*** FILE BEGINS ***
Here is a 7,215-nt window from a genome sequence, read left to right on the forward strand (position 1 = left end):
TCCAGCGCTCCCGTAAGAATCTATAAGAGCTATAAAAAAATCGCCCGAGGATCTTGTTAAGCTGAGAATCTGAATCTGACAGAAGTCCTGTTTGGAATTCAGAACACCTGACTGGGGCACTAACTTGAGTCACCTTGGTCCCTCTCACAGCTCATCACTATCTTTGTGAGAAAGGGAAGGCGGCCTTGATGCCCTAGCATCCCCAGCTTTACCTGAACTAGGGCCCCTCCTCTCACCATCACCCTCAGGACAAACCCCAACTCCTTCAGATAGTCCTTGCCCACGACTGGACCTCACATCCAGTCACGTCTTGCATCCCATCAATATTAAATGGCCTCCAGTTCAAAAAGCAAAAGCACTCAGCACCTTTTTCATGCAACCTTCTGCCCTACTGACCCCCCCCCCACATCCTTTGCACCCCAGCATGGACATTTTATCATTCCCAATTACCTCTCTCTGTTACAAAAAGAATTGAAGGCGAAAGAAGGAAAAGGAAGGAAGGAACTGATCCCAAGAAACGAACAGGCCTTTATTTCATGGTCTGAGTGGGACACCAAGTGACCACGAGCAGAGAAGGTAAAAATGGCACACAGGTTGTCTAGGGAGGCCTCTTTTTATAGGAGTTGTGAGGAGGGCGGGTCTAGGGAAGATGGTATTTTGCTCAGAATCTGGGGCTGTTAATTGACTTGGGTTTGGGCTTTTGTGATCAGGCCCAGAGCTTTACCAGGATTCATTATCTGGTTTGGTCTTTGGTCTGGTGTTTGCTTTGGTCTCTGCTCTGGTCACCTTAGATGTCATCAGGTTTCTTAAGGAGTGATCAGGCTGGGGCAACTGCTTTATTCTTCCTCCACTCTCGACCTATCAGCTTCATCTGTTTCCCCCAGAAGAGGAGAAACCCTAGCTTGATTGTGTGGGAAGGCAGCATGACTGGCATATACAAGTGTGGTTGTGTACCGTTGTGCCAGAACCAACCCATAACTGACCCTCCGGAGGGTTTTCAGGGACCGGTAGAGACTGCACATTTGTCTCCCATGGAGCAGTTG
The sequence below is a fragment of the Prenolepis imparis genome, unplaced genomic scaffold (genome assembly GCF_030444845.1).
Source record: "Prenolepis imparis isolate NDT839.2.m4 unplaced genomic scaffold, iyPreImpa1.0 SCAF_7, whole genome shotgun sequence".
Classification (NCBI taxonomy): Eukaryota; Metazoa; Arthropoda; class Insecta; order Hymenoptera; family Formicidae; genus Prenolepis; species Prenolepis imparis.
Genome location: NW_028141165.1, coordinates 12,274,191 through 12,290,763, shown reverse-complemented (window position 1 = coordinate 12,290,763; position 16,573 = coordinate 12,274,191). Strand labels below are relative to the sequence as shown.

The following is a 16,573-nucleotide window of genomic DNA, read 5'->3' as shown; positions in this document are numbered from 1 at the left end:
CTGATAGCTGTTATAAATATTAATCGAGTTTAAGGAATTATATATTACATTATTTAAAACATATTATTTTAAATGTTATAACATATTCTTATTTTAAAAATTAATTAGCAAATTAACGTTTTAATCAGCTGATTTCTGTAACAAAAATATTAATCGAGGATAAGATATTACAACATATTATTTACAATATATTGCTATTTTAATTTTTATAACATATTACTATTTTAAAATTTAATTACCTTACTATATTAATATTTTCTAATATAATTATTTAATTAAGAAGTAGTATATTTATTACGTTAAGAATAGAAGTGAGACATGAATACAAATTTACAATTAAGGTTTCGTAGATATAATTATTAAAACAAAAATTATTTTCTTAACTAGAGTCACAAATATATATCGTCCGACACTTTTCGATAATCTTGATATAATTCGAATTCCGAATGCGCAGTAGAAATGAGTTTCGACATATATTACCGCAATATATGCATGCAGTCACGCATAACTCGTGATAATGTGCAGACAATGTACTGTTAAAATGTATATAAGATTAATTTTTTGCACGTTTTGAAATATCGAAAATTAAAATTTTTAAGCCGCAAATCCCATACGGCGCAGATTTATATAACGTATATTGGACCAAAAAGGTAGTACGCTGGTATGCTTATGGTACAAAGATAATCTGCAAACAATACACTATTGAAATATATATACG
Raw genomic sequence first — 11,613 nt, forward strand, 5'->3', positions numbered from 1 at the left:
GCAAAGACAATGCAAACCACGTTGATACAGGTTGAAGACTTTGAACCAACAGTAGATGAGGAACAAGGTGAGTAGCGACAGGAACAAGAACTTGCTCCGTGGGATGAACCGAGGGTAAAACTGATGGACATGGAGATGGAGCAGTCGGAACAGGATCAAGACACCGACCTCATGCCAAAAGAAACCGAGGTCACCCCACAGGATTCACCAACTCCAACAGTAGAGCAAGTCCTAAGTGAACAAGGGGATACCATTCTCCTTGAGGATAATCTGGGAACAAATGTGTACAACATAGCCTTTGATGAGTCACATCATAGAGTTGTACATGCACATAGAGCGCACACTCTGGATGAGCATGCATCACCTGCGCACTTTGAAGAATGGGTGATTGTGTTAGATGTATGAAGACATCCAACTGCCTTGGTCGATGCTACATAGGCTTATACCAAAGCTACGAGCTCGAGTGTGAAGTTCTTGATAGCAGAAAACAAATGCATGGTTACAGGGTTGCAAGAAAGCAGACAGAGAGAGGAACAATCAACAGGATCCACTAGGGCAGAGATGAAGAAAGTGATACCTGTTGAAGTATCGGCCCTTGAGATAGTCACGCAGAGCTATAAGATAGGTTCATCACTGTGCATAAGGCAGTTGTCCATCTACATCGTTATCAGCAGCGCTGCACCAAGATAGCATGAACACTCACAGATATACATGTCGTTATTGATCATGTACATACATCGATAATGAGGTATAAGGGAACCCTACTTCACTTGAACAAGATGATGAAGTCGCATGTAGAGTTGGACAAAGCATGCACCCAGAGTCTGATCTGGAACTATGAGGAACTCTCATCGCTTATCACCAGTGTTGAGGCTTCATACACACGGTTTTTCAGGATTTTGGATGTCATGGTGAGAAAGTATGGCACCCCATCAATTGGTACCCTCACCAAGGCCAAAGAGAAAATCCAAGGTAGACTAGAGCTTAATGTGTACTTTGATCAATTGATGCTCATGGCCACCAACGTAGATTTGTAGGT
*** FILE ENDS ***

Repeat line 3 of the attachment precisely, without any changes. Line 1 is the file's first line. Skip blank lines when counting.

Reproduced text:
The sequence below is a fragment of the Prenolepis imparis genome, unplaced genomic scaffold (genome assembly GCF_030444845.1).